A quick quiz.
I write a web app to switch the workplace coffee machine on or off. (I leave to you the writing of the sibling application that fills the machine with coffee and water.) The user interface consists of just one page. It has a big label that says “ON” or “OFF” and a big button that says “Toggle”. When the user presses the button, the coffee machine switches on (or off) and the page is reloaded, with the ON/OFF status updated, of course. I implement the toggle button form like this:
<form method="post" action="toggle"> <button>Toggle</button> </form>
What is wrong with this?
The problem lies with the toggle action. It emerges from a combination of two things:
- The presumed result of the action depends on the state of the user interface.
- The actual result of the action depends on the state of the server.
Unfortunately, with web apps, there is no guarantee that the state of the user interface corresponds to the state of the server. For example, two people might be using the application at the same time. It would go like this:
- Alice surfs to the coffee page. The coffee machine is off.
- Bob surfs to the coffee page. The coffee machine is still off.
- Alice presses the toggle button. The coffee machine switches on.
- Bob’s page still shows that the machine is off. He presses the toggle button, thinking the machine will switch on. Instead, the coffee machine switches off.
- Nobody gets coffee and everybody blames Eve as usual.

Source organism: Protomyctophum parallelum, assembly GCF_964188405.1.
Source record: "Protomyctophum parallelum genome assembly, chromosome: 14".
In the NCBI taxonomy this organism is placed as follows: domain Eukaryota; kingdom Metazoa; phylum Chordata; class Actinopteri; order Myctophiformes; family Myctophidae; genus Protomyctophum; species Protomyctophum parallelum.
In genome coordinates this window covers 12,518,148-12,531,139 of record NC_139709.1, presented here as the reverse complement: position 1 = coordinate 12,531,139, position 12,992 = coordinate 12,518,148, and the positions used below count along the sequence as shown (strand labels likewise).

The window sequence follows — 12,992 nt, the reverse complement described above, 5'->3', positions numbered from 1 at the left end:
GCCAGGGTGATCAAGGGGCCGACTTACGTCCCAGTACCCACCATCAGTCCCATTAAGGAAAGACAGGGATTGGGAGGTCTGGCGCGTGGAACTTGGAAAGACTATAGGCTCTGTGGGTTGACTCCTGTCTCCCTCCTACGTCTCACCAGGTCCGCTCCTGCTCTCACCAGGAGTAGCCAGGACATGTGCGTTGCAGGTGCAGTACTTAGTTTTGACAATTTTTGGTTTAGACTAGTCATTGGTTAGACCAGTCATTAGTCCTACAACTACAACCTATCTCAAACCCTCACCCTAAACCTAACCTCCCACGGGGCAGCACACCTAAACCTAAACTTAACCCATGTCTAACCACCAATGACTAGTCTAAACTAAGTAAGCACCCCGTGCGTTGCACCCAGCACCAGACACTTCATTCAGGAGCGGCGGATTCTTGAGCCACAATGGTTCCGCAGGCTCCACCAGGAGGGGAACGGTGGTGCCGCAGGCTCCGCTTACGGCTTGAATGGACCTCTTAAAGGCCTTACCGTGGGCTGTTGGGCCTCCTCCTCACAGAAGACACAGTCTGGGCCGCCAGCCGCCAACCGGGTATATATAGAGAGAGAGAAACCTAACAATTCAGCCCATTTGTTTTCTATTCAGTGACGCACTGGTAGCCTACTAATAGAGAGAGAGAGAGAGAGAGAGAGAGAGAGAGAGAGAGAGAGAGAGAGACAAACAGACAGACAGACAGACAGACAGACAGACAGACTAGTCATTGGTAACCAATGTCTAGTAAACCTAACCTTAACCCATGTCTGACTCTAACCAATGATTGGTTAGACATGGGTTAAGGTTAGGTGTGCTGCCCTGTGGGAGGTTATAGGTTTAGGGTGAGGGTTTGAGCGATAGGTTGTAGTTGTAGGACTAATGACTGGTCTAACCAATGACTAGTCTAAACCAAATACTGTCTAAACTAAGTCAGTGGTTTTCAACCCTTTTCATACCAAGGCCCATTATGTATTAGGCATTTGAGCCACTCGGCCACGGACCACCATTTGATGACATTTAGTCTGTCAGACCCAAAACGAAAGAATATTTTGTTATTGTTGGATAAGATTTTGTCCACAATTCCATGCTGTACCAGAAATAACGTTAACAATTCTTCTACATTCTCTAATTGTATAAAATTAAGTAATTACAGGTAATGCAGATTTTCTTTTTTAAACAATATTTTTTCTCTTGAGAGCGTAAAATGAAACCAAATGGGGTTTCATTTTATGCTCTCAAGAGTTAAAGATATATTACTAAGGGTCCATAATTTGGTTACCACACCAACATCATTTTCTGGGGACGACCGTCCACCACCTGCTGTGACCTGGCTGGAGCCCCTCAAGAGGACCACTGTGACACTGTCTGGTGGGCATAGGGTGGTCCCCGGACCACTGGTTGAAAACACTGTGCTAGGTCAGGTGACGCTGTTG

Here’s the form fixed:
<form method="post" action="toggle"> <input type="hidden" name="new_state" value="on" /> <button>Switch on</button> </form>
Now there is no ambiguity. “Switch on” means “Switch on”. If the coffee machine already happens to be on, it is just as fine.
Actions of this kind are called idempotent. The outcome of an idempotent action remains the same even when the action is repeated. Because of the disconnect between the UI and the server, action idempotency is very desirable in web applications.
Another teaching we can draw from the example regards session state. Session state consists of things like the location of the user in the user interface, and the paths he can take from there. Resource state, in contrast, is a more permanent variety of state that exists independently of sessions. In the coffee machine example:
- Session state: The fact that the toggle button will turn the coffee machine on.
- Resource state: The fact that the coffee machine is off.
The problem with the coffee app was saving the session state on the server, invisible to the user. The general guideline: Don’t hide session state on the server.